I won't let Las Vegas shooting change my mind. People are good

People are good. They really are. In spite of the horror that we witness on news channels or hear on the radio or read on the internet, I am going bold. I am choosing to allow myself to believe that ultimately people are good.

Pollyanna? Not really. The idea that we live in a world with nothing but hurtful, selfish, attention-seeking criminals, is too much for me, and I am betting, too much for you, too. Who wants to live in a world where there is no love or trust or goodness?

After watching the news coverage of the Las Vegas massacre, or the collapse of the Twin Towers, or rampant school shootings, I could easily allow myself to change my tune on this. Madmen are everywhere, I could think. Let’s cancel every concert, football game, and summer fair. Let’s hide inside, where we all are safe from harm.

But that’s not the world I want. I want to teach my kids to fight for more. I want my friends to find ways to focus on the good. I want my colleagues to create beautiful works that can brighten some dark place. And I am not alone. Most of us believe that the goodness in the world far outweighs the bad. This is not to minimalize the severity of what we see in the news, it is unbelievable, unacceptable and despicable. But, in this world, we have to keep a true perspective that people wish for better. That they wish for goodness.

"I don't know who this man was but I do believe that God sends all kinds of people to our lives who have the ability to share something as simple as a smile."

Let’s give ourselves permission to still see the good in others. Let’s focus on the simple acts that change our day or perspective. Let’s notice the gentleman holding the door while we struggle with our groceries. Or the bus driver who waits a few extra minutes for the mom who is running late to meet her kindergartener. Or the stranger who pulls onto the side of the road to help change a tire. Or the teenager who steps in to stop a bully. Or someone who offers a tiny gesture of encouragement.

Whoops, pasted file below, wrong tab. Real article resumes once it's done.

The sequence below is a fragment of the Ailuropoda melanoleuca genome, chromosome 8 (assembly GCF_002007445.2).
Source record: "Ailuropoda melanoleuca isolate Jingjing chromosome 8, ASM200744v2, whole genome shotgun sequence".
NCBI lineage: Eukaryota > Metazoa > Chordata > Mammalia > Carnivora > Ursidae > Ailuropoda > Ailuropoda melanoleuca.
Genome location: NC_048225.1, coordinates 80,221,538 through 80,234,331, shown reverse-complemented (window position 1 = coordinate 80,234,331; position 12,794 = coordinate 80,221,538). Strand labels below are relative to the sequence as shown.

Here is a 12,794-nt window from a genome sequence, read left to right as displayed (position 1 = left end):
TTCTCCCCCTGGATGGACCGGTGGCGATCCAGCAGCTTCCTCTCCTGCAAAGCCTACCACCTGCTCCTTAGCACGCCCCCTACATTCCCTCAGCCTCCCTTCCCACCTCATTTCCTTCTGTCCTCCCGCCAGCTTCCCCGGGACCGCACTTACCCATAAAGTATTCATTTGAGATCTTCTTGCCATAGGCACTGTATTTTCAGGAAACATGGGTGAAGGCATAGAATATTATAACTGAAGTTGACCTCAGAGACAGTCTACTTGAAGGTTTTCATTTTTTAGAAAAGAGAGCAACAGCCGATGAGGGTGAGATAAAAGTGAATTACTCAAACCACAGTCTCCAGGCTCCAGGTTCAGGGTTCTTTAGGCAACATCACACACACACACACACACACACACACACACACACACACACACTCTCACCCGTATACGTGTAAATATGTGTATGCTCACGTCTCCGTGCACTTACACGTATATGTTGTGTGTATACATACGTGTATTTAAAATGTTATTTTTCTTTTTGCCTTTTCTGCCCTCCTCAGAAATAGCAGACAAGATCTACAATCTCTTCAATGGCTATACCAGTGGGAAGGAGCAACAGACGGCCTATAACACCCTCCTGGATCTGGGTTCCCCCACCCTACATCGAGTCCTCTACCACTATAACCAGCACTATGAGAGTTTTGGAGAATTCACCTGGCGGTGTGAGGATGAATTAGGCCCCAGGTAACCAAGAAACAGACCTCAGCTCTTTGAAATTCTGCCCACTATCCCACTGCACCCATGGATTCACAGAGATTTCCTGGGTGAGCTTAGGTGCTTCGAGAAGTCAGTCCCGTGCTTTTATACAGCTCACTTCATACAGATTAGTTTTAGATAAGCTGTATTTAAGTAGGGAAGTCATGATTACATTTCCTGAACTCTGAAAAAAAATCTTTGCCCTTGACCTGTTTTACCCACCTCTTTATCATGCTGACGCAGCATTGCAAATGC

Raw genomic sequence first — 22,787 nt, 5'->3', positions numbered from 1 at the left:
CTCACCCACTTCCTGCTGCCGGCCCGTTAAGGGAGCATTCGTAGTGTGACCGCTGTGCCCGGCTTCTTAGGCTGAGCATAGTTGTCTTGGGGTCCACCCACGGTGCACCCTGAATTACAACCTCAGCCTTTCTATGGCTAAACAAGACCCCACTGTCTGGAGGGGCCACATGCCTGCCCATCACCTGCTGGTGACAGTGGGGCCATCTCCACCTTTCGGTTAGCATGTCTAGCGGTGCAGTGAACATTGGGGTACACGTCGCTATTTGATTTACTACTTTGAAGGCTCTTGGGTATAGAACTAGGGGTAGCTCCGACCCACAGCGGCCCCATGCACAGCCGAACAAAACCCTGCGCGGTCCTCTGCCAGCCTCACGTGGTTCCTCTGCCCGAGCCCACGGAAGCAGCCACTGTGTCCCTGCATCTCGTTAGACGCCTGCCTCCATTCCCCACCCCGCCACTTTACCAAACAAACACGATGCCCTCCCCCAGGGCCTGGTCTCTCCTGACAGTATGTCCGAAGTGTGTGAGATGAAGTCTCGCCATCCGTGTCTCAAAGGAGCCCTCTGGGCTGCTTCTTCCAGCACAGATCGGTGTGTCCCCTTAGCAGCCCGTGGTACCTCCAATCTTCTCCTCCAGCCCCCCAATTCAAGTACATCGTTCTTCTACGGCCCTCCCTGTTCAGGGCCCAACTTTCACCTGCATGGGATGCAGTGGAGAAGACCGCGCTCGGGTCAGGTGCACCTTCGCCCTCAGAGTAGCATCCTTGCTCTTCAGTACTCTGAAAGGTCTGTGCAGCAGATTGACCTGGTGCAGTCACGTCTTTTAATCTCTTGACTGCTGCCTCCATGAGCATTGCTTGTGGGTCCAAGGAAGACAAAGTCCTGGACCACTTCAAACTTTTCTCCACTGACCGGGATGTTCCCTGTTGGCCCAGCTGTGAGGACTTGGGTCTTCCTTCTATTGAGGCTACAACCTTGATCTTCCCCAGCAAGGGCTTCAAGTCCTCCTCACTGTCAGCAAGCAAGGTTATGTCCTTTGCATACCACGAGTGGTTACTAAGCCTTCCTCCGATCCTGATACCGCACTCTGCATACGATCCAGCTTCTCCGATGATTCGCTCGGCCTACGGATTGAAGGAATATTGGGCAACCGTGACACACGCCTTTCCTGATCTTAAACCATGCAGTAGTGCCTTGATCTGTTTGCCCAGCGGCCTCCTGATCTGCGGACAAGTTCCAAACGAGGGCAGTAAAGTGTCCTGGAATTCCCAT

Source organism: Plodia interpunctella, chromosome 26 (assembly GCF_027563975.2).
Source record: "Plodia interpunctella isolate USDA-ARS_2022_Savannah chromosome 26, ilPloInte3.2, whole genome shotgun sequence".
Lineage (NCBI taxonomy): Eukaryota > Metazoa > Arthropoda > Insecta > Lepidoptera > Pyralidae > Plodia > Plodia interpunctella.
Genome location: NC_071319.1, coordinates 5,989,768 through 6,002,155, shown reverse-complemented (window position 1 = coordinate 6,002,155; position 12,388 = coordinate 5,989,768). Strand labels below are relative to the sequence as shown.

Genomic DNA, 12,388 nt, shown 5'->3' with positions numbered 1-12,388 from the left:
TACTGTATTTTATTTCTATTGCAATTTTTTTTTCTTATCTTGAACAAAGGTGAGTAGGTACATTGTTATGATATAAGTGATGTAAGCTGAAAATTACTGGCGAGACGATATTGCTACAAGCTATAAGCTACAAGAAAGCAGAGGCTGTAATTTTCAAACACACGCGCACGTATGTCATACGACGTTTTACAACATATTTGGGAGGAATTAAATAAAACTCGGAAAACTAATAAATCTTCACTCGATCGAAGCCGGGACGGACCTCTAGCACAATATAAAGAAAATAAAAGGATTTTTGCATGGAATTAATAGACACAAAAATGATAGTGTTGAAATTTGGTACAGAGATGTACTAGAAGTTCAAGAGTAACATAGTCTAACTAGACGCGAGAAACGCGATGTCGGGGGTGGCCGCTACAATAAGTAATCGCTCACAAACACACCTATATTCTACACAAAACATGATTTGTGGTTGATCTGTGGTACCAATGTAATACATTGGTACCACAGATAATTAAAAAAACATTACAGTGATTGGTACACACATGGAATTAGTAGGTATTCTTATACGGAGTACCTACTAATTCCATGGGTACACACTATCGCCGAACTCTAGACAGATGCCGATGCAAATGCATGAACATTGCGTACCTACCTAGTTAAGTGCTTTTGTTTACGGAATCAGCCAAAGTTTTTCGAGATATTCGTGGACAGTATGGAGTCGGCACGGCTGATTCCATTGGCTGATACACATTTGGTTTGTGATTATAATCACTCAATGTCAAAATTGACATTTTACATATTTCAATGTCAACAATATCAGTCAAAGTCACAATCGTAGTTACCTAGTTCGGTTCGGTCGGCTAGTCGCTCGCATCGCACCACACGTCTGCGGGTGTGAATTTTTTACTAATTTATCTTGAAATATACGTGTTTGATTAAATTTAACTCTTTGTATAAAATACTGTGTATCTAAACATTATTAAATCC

A friend recently shared a story with me about a stranger who offered encouragement that changed everything. She said:

It was my first day back to work after a 12-week maternity leave. I was headed to drop off our baby girl for her first day of daycare. I was a wreck. My emotions were all over the place and I was questioning both our decision for me to return to work as well as the daycare we had chosen back when I found out I was pregnant.

It was early morning on a Monday in January, 2000. I remember it vividly. I was at a two-lane stoplight waiting for the light to turn red when a truck pulled up beside me on the passenger side of my car. The tears were running down my face and I remember praying that this would all be okay. As the truck stopped I glanced through the passenger side of the window and a kind man locked eyes with me and gave me a smile that still resonates in my memory. I don't know who this man was but I do believe that God sends all kinds of people to our lives who have the ability to share something as simple as a smile. Of course, I was still emotional and heartbroken to leave my baby, but I knew God would be with her just as He was with me.

By changing our perspective we have the power to change everything. I am allowing myself, and invite you to join me, as I search for ways to concentrate on the good. It won’t be easy--we are programmed to zero in on the negativity. It’s going to take work and discipline to walk away from conversations that bring us down. It’s going to require a new mindset.

I am up for it. Who is with me?

AnnaMarie McHargue is the author of "People Are Good: 100 True Stories to Restore Your Faith in Humanity." She has been an editor for 32 years and lives in Boise, Idaho with her husband and three children.